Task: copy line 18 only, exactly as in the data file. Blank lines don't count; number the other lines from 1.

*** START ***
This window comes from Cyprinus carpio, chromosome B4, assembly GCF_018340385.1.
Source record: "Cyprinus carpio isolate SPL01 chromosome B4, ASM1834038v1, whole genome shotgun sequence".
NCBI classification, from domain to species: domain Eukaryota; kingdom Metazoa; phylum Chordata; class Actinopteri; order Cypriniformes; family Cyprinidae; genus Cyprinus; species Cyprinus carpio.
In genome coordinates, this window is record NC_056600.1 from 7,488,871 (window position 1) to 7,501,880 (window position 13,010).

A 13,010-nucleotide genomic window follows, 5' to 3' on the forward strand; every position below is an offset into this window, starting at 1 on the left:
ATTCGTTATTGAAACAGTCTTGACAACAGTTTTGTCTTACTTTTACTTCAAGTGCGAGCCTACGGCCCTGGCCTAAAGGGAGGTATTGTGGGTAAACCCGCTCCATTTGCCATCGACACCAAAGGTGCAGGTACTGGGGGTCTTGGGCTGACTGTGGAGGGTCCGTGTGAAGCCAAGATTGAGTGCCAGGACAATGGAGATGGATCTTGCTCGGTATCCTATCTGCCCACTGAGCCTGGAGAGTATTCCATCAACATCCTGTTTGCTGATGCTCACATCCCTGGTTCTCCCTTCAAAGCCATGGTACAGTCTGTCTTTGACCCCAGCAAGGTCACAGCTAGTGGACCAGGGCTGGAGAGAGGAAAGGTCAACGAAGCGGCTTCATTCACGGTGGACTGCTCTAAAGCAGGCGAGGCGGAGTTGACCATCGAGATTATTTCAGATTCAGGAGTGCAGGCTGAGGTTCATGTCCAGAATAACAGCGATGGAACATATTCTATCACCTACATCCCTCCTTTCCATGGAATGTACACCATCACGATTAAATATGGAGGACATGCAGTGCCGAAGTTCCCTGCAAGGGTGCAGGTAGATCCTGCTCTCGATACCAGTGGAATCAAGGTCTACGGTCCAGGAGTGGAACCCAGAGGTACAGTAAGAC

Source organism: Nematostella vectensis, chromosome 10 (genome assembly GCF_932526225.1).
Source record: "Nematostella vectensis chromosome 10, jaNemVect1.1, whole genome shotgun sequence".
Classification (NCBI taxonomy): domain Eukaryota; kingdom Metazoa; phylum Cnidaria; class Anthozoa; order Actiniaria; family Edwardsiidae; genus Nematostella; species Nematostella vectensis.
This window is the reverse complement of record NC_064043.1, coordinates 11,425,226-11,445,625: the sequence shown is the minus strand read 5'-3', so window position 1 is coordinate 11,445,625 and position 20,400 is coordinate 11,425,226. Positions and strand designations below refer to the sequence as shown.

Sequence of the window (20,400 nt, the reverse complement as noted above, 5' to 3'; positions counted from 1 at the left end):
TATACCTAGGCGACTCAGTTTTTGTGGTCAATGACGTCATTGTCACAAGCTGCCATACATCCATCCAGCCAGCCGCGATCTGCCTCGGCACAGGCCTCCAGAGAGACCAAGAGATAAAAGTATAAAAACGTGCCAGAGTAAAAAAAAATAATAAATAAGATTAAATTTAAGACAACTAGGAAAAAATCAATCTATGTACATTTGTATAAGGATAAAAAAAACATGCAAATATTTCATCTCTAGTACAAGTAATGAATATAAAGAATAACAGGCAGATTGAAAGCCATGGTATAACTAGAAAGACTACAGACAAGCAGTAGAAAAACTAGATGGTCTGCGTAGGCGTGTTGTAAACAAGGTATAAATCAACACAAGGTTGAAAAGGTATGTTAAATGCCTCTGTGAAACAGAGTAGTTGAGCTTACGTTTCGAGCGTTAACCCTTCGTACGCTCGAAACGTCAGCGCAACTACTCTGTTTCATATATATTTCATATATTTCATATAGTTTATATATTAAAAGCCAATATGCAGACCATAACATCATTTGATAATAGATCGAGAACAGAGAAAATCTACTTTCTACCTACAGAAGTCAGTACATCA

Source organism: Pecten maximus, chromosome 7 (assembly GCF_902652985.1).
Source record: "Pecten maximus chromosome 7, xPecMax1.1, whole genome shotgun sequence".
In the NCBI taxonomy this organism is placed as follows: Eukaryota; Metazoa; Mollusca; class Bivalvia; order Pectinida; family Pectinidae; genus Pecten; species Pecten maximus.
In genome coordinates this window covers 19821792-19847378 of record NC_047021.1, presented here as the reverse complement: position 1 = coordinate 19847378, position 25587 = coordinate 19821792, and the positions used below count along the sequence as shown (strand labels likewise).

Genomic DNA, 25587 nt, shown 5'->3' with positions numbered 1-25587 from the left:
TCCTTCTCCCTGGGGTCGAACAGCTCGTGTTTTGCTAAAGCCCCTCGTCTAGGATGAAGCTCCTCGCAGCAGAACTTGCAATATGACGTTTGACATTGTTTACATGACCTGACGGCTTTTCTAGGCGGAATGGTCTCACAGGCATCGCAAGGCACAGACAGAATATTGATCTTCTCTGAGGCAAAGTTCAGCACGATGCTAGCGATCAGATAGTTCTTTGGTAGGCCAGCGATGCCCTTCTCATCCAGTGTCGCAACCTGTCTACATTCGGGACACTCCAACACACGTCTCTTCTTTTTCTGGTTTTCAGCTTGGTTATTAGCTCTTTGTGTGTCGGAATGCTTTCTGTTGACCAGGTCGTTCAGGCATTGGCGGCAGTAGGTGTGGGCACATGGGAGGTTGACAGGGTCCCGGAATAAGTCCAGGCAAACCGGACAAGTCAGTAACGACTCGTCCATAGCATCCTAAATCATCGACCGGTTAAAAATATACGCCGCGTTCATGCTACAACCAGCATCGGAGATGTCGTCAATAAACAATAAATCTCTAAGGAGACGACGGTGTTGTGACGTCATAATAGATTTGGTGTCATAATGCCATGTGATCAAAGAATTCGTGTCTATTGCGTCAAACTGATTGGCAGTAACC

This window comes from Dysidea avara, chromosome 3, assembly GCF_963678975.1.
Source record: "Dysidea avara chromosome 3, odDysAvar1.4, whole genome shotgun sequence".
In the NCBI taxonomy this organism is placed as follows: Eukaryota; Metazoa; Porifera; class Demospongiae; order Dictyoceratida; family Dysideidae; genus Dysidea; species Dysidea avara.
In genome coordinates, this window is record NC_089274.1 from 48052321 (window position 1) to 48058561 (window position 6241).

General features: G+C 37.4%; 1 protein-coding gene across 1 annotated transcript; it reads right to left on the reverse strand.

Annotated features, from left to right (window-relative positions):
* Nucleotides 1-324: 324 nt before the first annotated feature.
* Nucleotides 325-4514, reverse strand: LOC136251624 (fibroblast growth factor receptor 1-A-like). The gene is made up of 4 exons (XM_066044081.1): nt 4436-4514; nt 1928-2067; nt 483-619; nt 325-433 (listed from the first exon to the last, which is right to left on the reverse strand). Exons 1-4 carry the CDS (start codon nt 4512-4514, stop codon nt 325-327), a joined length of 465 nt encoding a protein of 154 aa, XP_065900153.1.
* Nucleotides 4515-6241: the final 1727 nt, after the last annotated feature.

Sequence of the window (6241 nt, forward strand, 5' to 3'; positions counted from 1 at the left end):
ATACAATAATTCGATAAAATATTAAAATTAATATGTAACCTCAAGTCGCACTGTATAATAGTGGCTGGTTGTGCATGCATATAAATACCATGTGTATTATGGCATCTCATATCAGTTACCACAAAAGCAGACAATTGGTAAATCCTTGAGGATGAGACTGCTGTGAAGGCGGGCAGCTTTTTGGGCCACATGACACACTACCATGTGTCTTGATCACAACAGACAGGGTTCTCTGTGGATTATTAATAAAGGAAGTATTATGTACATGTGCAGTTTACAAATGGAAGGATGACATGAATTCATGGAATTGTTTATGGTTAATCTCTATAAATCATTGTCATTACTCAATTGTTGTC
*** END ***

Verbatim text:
TCCTTCTCCCTGGGGTCGAACAGCTCGTGTTTTGCTAAAGCCCCTCGTCTAGGATGAAGCTCCTCGCAGCAGAACTTGCAATATGACGTTTGACATTGTTTACATGACCTGACGGCTTTTCTAGGCGGAATGGTCTCACAGGCATCGCAAGGCACAGACAGAATATTGATCTTCTCTGAGGCAAAGTTCAGCACGATGCTAGCGATCAGATAGTTCTTTGGTAGGCCAGCGATGCCCTTCTCATCCAGTGTCGCAACCTGTCTACATTCGGGACACTCCAACACACGTCTCTTCTTTTTCTGGTTTTCAGCTTGGTTATTAGCTCTTTGTGTGTCGGAATGCTTTCTGTTGACCAGGTCGTTCAGGCATTGGCGGCAGTAGGTGTGGGCACATGGGAGGTTGACAGGGTCCCGGAATAAGTCCAGGCAAACCGGACAAGTCAGTAACGACTCGTCCATAGCATCCTAAATCATCGACCGGTTAAAAATATACGCCGCGTTCATGCTACAACCAGCATCGGAGATGTCGTCAATAAACAATAAATCTCTAAGGAGACGACGGTGTTGTGACGTCATAATAGATTTGGTGTCATAATGCCATGTGATCAAAGAATTCGTGTCTATTGCGTCAAACTGATTGGCAGTAACC